Why aren't the draw off temperatures close to the IBP, FBP of the products? For example, the draw temperature of kerosene is 193degC where as the lab results suggest 140degC IBP and 240degC FBP.
Jake Gotham, InSite Technical Services, email@example.com
The draw-off temperature is the bubble point at the tower operating conditions. The IBP is an approximation to the bubble point under the conditions of the laboratory test. There are several factors which contribute to the difference in the figures:
1. The tower operates with a positive pressure. This increases the bubble point and hence draw temperature.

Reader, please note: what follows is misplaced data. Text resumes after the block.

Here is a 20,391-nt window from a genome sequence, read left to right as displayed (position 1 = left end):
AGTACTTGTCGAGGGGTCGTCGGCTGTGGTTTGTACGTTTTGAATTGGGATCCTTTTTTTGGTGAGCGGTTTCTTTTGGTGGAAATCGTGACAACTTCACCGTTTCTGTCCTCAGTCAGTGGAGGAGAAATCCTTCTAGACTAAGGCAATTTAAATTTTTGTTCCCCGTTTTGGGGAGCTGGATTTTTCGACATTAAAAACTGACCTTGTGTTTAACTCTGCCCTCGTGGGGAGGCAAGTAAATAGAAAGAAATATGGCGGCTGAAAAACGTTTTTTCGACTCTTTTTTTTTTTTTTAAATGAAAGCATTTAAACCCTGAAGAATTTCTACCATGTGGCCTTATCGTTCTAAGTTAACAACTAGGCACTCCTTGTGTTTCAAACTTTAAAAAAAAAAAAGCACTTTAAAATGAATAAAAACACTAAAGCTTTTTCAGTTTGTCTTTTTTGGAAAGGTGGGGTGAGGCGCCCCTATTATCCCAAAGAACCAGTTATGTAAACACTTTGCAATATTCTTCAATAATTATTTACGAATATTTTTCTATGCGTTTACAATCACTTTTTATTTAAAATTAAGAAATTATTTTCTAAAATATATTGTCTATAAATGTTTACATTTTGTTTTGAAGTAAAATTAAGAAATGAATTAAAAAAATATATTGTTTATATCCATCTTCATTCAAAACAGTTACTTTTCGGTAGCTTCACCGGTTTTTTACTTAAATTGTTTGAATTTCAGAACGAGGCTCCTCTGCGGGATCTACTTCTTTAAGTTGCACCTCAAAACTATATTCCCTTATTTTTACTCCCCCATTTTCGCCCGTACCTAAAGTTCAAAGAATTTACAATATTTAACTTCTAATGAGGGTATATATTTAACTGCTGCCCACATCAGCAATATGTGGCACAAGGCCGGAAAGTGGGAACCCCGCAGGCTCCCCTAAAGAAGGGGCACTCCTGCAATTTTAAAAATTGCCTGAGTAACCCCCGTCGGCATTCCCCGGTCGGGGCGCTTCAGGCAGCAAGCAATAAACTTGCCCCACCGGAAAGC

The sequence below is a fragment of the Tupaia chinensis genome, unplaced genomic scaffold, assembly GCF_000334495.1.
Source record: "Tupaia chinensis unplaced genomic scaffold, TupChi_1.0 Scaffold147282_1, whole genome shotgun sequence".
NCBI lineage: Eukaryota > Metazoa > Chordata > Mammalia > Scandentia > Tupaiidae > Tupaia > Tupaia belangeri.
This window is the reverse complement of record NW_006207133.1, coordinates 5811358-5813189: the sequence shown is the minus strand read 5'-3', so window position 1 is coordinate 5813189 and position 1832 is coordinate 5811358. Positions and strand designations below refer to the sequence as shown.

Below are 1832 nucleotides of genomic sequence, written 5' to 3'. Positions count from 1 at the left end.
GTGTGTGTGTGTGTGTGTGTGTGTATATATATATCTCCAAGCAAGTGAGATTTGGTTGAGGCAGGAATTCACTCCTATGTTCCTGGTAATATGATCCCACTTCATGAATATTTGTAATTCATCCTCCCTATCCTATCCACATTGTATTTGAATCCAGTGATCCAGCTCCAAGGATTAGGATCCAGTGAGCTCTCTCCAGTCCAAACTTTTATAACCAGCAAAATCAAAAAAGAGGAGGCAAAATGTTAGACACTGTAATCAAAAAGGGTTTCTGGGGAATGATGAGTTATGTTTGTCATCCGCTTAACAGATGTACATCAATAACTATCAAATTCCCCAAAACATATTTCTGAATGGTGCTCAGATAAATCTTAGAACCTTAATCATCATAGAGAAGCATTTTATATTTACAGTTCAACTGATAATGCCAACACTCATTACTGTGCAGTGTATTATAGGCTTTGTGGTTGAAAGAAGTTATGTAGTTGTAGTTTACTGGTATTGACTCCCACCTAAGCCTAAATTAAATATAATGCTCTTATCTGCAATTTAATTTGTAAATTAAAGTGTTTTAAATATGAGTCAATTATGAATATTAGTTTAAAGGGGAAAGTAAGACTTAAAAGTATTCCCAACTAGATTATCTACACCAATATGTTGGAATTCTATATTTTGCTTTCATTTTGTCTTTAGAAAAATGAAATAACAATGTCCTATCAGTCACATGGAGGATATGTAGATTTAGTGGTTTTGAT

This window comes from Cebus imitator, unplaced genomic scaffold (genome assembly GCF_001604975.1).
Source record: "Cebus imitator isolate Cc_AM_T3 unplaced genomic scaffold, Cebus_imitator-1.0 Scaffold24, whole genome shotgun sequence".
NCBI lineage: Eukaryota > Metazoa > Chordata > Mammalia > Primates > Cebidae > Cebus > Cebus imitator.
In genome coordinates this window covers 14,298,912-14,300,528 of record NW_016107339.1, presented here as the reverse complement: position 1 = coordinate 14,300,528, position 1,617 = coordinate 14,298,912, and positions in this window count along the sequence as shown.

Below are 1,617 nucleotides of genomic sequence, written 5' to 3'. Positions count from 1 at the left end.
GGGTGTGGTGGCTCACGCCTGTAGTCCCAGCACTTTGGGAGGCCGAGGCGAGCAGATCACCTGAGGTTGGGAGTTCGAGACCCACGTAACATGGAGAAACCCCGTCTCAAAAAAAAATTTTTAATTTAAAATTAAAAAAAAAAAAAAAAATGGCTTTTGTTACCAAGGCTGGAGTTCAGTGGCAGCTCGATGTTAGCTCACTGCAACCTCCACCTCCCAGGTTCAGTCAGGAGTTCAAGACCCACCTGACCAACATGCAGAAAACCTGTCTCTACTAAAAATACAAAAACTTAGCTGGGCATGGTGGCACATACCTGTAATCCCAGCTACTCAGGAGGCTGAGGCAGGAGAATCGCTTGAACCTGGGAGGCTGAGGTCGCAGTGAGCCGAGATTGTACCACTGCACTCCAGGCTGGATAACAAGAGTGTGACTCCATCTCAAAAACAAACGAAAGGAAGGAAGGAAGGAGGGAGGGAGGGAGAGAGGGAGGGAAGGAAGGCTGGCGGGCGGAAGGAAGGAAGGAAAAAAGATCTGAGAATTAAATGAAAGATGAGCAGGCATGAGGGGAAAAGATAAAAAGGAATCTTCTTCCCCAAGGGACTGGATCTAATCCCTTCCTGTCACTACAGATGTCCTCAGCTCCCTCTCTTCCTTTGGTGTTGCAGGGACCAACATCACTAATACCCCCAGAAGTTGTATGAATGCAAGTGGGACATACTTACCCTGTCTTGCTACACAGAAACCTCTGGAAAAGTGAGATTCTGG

2. The tower operates with stripping steam. This counter-acts item 1 and reduces the bubble point / draw temperature.
3. The kerosene then flows into a side-stripper which removes some of the lighter material, increasing the bubble point.
4. The laboratory test is an indication of the boiling curve of the product, but is by no means exact. The error in the test is greatest at IBP and FBP, so these values in particular need to be treated with caution. You will notice quite different values for IBP depending on the test method chosen (D-86 vs D-2887 vs D-2892) which illustrates the fact that the reported figure is a function of the laboratory test as well as the kerosene itself.